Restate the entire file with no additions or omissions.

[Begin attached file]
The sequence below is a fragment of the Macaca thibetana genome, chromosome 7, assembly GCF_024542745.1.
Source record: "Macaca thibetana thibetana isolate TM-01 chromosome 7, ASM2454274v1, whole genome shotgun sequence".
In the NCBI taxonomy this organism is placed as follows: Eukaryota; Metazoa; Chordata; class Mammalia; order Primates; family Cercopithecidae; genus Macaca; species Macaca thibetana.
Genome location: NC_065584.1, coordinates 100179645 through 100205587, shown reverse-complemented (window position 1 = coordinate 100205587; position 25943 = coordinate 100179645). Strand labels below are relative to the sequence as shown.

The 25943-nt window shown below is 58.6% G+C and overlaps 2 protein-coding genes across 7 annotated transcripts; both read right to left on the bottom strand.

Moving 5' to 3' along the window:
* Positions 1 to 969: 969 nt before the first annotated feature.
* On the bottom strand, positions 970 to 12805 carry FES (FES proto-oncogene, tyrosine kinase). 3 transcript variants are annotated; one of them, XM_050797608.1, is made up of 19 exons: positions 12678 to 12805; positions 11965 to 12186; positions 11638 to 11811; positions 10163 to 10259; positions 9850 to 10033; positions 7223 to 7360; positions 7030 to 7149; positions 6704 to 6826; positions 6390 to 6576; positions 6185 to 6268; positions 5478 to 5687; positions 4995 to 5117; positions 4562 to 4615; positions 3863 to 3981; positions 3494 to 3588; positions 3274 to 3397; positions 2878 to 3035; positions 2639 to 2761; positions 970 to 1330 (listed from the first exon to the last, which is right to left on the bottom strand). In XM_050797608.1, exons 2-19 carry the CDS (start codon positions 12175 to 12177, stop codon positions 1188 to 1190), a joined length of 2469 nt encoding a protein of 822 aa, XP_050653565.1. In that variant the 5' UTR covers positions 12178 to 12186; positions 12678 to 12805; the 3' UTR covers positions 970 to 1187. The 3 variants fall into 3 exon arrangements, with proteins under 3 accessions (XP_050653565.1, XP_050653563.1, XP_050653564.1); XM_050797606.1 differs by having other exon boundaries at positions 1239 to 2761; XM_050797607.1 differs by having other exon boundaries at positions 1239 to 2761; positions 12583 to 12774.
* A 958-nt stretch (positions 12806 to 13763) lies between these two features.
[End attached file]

The sequence below is a fragment of the Macaca thibetana genome, chromosome 7, assembly GCF_024542745.1.
Source record: "Macaca thibetana thibetana isolate TM-01 chromosome 7, ASM2454274v1, whole genome shotgun sequence".
In the NCBI taxonomy this organism is placed as follows: Eukaryota; Metazoa; Chordata; class Mammalia; order Primates; family Cercopithecidae; genus Macaca; species Macaca thibetana.
Genome location: NC_065584.1, coordinates 100179645 through 100205587, shown reverse-complemented (window position 1 = coordinate 100205587; position 25943 = coordinate 100179645). Strand labels below are relative to the sequence as shown.

The 25943-nt window shown below is 58.6% G+C and overlaps 2 protein-coding genes across 7 annotated transcripts; both read right to left on the bottom strand.

Moving 5' to 3' along the window:
* Positions 1 to 969: 969 nt before the first annotated feature.
* On the bottom strand, positions 970 to 12805 carry FES (FES proto-oncogene, tyrosine kinase). 3 transcript variants are annotated; one of them, XM_050797608.1, is made up of 19 exons: positions 12678 to 12805; positions 11965 to 12186; positions 11638 to 11811; positions 10163 to 10259; positions 9850 to 10033; positions 7223 to 7360; positions 7030 to 7149; positions 6704 to 6826; positions 6390 to 6576; positions 6185 to 6268; positions 5478 to 5687; positions 4995 to 5117; positions 4562 to 4615; positions 3863 to 3981; positions 3494 to 3588; positions 3274 to 3397; positions 2878 to 3035; positions 2639 to 2761; positions 970 to 1330 (listed from the first exon to the last, which is right to left on the bottom strand). In XM_050797608.1, exons 2-19 carry the CDS (start codon positions 12175 to 12177, stop codon positions 1188 to 1190), a joined length of 2469 nt encoding a protein of 822 aa, XP_050653565.1. In that variant the 5' UTR covers positions 12178 to 12186; positions 12678 to 12805; the 3' UTR covers positions 970 to 1187. The 3 variants fall into 3 exon arrangements, with proteins under 3 accessions (XP_050653565.1, XP_050653563.1, XP_050653564.1); XM_050797606.1 differs by having other exon boundaries at positions 1239 to 2761; XM_050797607.1 differs by having other exon boundaries at positions 1239 to 2761; positions 12583 to 12774.
* A 958-nt stretch (positions 12806 to 13763) lies between these two features.